It’s too early to know how much individual health insurance policies will cost once the online marketplaces created under the Affordable Care Act launch Jan. 1. But that hasn’t stopped experts and interest groups from making predictions.
The latest analysis comes from the Society of Actuaries. It’s attracting attention because of the group’s expertise and nonpartisanship. What actuaries do for a living — predicting future expense based on multiple squishy factors — is at the core of figuring out what will happen under Obamacare.
Thanks to subsidies and the requirement that everybody get insurance or pay penalties, the society forecasts that the number of people covered by individual polices will double to 25.6 million by 2017.
Getting the headlines was the forecast that insurer costs — medical claims per policyholder — will soar, on average, 32 percent for the individual market in 2017, with wide variations among states. That’s not the same thing as saying prices consumers pay for policies will rise 32 percent. But if claims are higher, insurers generally charge more.
Opponents of the health overhaul seized on the figure to suggest the law could really be called the Unaffordable Care Act. The Obama administration says the study leaves out factors that will restrain what plan members actually pay, including more competition among insurance companies.
Kaiser Health News reporter Jay Hancock talked to experts to learn what it means for the consumers the health law was meant to help.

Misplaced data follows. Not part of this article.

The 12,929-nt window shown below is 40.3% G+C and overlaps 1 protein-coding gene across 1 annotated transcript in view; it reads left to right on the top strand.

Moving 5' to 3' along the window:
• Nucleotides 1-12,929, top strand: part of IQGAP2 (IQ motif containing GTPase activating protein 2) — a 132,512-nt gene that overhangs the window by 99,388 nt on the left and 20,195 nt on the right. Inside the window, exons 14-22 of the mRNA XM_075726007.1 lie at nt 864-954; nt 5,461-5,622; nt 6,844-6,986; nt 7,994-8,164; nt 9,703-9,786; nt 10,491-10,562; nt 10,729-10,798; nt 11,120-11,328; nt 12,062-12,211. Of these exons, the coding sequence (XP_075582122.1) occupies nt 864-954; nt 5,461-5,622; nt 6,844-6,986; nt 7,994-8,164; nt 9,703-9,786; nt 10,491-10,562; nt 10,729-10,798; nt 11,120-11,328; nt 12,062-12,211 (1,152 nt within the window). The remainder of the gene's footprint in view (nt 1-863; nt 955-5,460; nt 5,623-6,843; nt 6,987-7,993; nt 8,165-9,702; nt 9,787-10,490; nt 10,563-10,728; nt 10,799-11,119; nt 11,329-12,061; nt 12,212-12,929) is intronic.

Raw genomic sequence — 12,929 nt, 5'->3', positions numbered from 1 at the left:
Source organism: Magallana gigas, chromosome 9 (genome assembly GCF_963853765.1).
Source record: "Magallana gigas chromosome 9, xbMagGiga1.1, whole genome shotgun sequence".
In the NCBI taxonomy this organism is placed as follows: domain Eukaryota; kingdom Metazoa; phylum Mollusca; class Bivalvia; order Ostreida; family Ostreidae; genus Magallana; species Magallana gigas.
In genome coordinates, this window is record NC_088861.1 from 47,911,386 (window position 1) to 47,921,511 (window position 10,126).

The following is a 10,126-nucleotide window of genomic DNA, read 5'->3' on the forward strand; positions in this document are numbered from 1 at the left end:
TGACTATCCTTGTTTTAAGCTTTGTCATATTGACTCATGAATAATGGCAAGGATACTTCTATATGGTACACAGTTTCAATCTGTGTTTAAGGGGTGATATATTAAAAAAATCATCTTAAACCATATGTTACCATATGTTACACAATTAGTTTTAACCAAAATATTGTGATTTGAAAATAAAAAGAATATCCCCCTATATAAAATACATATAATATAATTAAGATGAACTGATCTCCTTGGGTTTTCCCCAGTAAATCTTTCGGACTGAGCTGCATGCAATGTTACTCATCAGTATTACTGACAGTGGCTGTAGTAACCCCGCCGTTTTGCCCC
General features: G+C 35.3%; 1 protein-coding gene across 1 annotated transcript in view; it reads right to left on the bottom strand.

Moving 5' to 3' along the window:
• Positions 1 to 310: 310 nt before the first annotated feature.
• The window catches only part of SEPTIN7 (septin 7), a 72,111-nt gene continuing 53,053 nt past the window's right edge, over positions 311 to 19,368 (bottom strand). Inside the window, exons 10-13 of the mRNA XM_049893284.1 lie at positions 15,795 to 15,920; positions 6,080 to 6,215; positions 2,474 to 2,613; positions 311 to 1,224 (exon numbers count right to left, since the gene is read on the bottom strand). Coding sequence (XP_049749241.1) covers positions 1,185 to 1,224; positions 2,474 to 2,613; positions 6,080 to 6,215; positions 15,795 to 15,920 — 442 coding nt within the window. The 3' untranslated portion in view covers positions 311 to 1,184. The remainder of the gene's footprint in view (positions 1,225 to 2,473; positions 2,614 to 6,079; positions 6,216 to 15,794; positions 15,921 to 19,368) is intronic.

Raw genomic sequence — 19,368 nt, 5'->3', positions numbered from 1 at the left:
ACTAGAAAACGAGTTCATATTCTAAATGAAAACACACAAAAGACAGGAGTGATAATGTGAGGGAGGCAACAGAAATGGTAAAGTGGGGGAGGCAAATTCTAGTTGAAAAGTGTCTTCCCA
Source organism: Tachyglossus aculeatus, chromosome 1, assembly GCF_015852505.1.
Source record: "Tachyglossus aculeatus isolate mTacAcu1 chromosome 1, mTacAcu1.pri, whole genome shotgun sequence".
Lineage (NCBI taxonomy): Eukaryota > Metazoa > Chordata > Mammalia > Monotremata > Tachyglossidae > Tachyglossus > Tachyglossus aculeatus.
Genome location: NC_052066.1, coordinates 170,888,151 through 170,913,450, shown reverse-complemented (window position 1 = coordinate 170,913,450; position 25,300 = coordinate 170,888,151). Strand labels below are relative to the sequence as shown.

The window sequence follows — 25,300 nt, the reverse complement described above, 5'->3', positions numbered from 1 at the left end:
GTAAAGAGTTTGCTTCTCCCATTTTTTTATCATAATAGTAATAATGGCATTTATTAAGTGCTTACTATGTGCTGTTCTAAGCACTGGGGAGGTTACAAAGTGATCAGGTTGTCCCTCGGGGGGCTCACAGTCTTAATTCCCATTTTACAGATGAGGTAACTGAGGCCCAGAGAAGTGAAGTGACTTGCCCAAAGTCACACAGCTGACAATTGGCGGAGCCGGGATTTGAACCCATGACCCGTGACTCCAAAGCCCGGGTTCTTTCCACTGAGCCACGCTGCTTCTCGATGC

On the other hand, “young and healthy people are less likely to be interested in insurance, because they’re less likely to find value,” said Kristi Bohn, a consultant for the Society of Actuaries who worked on the report.
The penalty for not having insurance is likely to be far less than the cost of coverage. The fewer young or healthy people who sign up, the higher the costs per plan member.
The authors also made assumptions about how many employers will cancel their plans. Companies with sicker workforces are predicted to be more likely to end employer-based coverage and steer people toward exchanges.
Equally important, the 32 percent forecast is for medical expenses paid by insurers, not what insurers will charge in premiums, and not what consumers will pay.
Even if sticker prices rise, an important feature of the health law is subsidies for people to buy insurance, through tax credits for those with lower incomes. So what many newly-insured people actually end up paying themselves won’t be the same as what the insurance company bills.
Thanks partly to subsidies, “many people buying individual coverage today will see decreases in costs,” said Larry Levitt, senior vice president at the Kaiser Family Foundation. (Kaiser Health News is an editorially independent program of the foundation.)
Insurers who end up signing lots of sicker members will also be partly reimbursed for several years by a reinsurance pool designed to lower their risk. That will lower their expenses, and it wasn’t accounted for by the SOA study.
“The number of people who are underinsured has grown dramatically over the last decade,” said Sara Collins, a vice president at the Commonwealth Fund. “One reason claims might be a lot lower now is the benefit package is so crummy.”
The health law was intended to shift spending into the commercial insurance system that is now outside it: high out-of-pocket costs for those in low-benefit plans; uncompensated emergency-room care; patients paying in cash, and so forth. Moving those costs under the insurance umbrella increases insurance-based spending.
“Every insurer I’ve talked to says they’re building lower-cost networks that they plan to use for their exchange plans,” said Levitt.
Many consumers “will be moving into a really fully insured product for the first time, so there may be a higher cost associated with getting into that market,” Health and Human Services Secretary Kathleen Sebelius said this week.